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State debates drug testing for aid recipients

fr drugtestingA bill that recently passed the state Senate would take social assistance away from anyone using drugs by requiring state aid recipients to take a mandatory drug test.


Drug testing is a surefire way of ensuring no one using drugs is receiving government subsidies, said N.C. Sen. Jim Davis, R-Franklin, a primary sponsor of the legislation.

“I think every kid in North Carolina deserves a home free of drugs,” Davis said. “We also don’t want taxpayer money to be incentivizing anyone to do bad behavior.”

The bill applies to people in the Work First Family Assistance program — an umbrella for several financial aid programs for the needy — but the senator said that he would like to expand the requirement to all public assistance programs in the future.

Some department of social services directors in the state have spoken out against the bill, as has the N.C. Chapter of the American Civil Liberties Union.

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“I have serious concerns about the constitutionality and the civil rights of our clients,” said Bob Cochran, director of the Jackson County Department of Social Services.

Florida passed similar legislation a couple of years ago; however, it was never put into effect. The American Civil Liberties Union filed a lawsuit, claiming the legislation is unconstitutional and violates the Fourth Amendment, which protects against unlawful search and seizure without cause.

The N.C. Chapter of ACLU has not said whether it will take legal action if the bill passes, but Davis said he fully expects a court case to arise from the bill.

“There will be some group that will challenge it, but we have to get serious in this country about attacking the illegal drug abuse,” Davis said.

Currently, only people with known drug problems are tested, and in cases where a child’s welfare is in question.

“We don’t make people submit to tests randomly,” said Ira Dove, director of the Haywood County Department of Social Services. “There is usually evidence of drug use.”

The N.C. Senate bill does not say what type of drug testing applicants for aid must undergo or what drugs the test will look for.

N.C. Rep. Joe Sam Queen, D-Waynesville, called the bill “unnecessarily mean-spirited.”

“It is just the Republicans trying to be tough on the poor people,” Queen said. “We need to create some jobs and help the poor people.”

N.C. Rep. Michelle Presnell, R-Burnsville, on the other hand, supports the bill.

Presnell’s office replied to a call for comment with an emailed statement, saying a former DSS director told her “many of the people busted for drugs were Work First and other public welfare program recipients.”

But according to Dove and Cochran, that is not the case — at least as far as Work First recipients are concerned. Both said that based on their interactions with program participants, the vast majority of the drug tests will come back negative.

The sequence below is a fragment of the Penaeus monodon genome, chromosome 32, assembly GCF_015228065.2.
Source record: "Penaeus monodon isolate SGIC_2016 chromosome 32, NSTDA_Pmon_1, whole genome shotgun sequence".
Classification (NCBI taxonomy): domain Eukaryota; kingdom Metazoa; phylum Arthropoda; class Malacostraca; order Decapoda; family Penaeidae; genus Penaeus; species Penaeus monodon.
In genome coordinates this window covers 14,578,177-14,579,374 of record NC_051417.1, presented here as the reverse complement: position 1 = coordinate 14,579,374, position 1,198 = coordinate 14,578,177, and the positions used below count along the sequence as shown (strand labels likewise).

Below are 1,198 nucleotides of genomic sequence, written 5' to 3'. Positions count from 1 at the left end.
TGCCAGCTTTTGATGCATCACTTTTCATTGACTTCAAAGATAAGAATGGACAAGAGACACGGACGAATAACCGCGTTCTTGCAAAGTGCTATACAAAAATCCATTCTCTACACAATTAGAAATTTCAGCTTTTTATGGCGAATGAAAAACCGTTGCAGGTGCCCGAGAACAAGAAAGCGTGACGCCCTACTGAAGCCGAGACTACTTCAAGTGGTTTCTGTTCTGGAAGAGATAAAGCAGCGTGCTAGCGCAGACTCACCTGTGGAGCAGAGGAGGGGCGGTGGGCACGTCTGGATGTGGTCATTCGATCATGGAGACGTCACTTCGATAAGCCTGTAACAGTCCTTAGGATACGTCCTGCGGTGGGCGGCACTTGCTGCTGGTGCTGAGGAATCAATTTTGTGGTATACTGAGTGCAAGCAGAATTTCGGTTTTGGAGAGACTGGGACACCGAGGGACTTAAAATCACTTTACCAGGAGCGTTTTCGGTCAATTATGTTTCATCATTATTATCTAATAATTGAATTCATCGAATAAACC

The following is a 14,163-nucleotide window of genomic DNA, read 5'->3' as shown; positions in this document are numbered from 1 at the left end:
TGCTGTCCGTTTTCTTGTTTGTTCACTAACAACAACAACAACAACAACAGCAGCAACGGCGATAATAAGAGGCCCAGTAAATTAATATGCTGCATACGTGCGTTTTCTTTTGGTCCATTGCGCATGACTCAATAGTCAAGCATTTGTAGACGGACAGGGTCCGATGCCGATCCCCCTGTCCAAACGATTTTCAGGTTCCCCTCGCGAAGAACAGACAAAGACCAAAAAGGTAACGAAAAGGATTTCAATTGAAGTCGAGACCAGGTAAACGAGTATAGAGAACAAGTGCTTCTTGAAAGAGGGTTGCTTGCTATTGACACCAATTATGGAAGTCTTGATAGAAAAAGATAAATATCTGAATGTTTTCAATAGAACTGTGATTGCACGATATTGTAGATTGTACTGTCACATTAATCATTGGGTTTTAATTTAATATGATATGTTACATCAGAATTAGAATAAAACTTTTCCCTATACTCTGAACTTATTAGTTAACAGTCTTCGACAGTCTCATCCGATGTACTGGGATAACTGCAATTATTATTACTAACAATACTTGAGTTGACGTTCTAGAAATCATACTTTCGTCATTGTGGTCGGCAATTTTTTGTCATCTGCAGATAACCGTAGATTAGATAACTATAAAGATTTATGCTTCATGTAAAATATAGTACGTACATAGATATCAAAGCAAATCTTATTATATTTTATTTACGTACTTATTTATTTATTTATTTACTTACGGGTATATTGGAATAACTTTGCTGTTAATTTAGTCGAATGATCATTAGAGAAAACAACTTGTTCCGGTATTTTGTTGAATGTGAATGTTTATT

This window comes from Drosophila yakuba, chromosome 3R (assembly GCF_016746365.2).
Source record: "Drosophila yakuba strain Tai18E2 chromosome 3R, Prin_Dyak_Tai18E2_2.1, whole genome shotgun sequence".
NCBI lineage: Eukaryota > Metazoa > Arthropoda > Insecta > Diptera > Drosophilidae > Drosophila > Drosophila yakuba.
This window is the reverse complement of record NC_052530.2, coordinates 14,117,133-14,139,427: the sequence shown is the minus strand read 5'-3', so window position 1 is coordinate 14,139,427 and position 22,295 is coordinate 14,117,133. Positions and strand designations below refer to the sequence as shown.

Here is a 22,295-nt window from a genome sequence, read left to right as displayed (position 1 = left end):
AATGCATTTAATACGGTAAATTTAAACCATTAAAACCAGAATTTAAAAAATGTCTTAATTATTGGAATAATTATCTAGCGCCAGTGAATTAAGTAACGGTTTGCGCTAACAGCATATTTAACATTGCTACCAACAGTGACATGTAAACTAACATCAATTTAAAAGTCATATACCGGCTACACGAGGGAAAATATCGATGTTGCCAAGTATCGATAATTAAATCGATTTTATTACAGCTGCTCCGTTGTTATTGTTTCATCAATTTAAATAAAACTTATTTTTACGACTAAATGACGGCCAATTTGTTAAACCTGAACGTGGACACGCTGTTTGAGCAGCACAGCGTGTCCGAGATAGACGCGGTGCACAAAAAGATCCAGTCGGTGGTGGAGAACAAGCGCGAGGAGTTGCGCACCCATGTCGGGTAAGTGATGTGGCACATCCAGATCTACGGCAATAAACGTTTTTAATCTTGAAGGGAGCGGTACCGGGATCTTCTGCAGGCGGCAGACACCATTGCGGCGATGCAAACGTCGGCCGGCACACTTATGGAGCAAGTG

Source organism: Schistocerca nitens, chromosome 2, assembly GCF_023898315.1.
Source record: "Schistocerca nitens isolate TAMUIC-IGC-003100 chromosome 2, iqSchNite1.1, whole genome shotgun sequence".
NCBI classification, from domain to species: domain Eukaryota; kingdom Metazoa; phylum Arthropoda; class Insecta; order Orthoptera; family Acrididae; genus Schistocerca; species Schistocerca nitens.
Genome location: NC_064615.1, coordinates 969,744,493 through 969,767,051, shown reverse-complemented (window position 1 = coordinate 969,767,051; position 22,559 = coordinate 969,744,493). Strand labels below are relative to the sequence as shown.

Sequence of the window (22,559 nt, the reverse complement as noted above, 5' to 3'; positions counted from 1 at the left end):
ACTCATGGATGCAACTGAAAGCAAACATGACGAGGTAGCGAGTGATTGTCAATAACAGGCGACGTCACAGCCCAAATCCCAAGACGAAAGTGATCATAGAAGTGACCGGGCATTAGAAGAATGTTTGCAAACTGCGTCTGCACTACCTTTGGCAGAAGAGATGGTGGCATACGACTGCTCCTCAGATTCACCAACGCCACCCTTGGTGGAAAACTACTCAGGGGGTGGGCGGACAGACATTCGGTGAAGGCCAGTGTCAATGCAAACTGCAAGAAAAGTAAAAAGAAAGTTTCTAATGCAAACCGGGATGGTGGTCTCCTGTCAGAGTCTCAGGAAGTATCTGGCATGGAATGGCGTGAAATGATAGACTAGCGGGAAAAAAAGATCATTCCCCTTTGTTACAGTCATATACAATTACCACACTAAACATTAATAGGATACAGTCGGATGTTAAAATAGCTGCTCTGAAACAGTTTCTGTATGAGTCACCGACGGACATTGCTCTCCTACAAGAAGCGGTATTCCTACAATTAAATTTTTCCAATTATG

“These folks are motivated to obtain gainful employment. In my experience, their incidence of drug abuse is at or below that of the rest of the community,” said Cochran. “They are not by and large drug users.”


Picking up the bill

The bill could also leave counties paying the tab on an unfunded mandate.

If passed into law, those applying for the program would pay the cost of the drug test up front, which could run anywhere from $50 to $150 per person. If the test comes back negative, applicants will be reimbursed the full amount, but the bill doesn’t indicate where the money will come from, which is troubling to Dove.

As far as Dove knows federal money cannot be used, and the state has not committed to covering the costs, leaving only one other source.

“From the best I can calculate, that would be with county dollars,” Dove said.

If the tests end up costing $100 each, Haywood County could spend more than $30,000 on drug tests for its more than 300 Work First participants. For larger counties with more Work First recipients, the cost would be exponentially more.

“It was not an insignificant amount of money,” Queen said.

State leaders, particularly Davis, have spoken out against unfunded mandates coming down from the state to counties. Davis said he will work to fit money into the state budget bill to cover drug test reimbursement, but it’s not a done deal.

“We are still working on that. I am not one for big unfunded mandates,” Davis said. Without a state allocation, “That would fall upon the local government, and that is not my intention.”

By making Work First applicants cover the cost of the drug test initially, the bill could weed out people who know they will fail the test, but it could also make others think twice about applying if they don’t have the extra money.

“If they really need the benefit, they can get the money because it will be reimbursed,” Davis said.

However, that still could be difficult for some to come up with an extra $50 to $100 up front if don’t have a steady source of income.

“They don’t have jobs for the most part. They don’t have household income for the most part when they first come here,” Dove said.

If someone fails the test, he or she is ineligible for Work First benefit for a year unless he or she independently enrolls in and completes a substance abuse program. Those who fail subsequent drug tests are ineligible for three years.

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